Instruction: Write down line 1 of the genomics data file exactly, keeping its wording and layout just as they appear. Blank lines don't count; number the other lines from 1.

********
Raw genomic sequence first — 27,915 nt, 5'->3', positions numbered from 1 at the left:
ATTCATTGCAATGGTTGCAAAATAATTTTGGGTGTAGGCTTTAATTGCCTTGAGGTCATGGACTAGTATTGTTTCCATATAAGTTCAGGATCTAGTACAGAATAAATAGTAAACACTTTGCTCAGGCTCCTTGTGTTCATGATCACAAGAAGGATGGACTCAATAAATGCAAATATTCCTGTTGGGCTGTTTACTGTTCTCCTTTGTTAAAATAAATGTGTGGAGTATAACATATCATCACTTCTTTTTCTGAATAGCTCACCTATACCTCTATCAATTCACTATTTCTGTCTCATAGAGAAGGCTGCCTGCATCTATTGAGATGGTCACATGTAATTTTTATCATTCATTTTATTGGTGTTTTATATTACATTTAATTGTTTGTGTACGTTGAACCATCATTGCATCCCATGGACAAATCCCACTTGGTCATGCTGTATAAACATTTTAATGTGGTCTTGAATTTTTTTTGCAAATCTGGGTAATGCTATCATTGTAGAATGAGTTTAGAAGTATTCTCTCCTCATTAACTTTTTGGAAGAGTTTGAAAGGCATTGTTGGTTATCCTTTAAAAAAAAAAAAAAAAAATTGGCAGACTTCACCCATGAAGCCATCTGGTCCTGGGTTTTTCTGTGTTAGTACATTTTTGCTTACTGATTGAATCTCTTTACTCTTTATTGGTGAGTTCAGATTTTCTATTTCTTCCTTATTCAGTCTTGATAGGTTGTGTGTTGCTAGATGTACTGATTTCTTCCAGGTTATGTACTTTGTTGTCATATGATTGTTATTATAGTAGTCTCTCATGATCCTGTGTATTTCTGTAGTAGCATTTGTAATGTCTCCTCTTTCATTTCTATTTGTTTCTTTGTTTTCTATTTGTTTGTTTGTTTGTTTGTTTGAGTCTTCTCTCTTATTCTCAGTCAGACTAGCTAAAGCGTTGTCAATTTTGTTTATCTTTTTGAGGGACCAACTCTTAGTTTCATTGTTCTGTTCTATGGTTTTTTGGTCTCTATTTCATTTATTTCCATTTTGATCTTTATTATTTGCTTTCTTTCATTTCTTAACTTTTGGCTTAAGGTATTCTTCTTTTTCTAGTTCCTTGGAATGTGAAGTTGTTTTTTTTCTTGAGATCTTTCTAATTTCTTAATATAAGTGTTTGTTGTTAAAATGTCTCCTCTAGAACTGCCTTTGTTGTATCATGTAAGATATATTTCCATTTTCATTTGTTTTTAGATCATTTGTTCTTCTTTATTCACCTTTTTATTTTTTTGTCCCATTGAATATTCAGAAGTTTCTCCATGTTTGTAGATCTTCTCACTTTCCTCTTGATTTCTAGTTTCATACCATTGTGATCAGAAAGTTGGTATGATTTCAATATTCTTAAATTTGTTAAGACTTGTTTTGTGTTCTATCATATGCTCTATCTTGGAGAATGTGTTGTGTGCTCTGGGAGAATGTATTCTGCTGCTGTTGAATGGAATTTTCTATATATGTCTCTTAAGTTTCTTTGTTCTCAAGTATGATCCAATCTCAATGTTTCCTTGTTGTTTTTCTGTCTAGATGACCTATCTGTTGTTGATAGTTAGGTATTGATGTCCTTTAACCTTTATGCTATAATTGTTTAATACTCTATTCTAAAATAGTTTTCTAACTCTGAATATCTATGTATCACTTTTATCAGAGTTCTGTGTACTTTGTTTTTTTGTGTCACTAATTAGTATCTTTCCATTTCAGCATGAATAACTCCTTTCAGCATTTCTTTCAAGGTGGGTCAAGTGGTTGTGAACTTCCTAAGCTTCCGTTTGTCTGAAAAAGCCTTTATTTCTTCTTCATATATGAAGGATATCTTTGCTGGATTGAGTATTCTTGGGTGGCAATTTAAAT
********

Raw genomic sequence first — 27,915 nt, 5'->3', positions numbered from 1 at the left: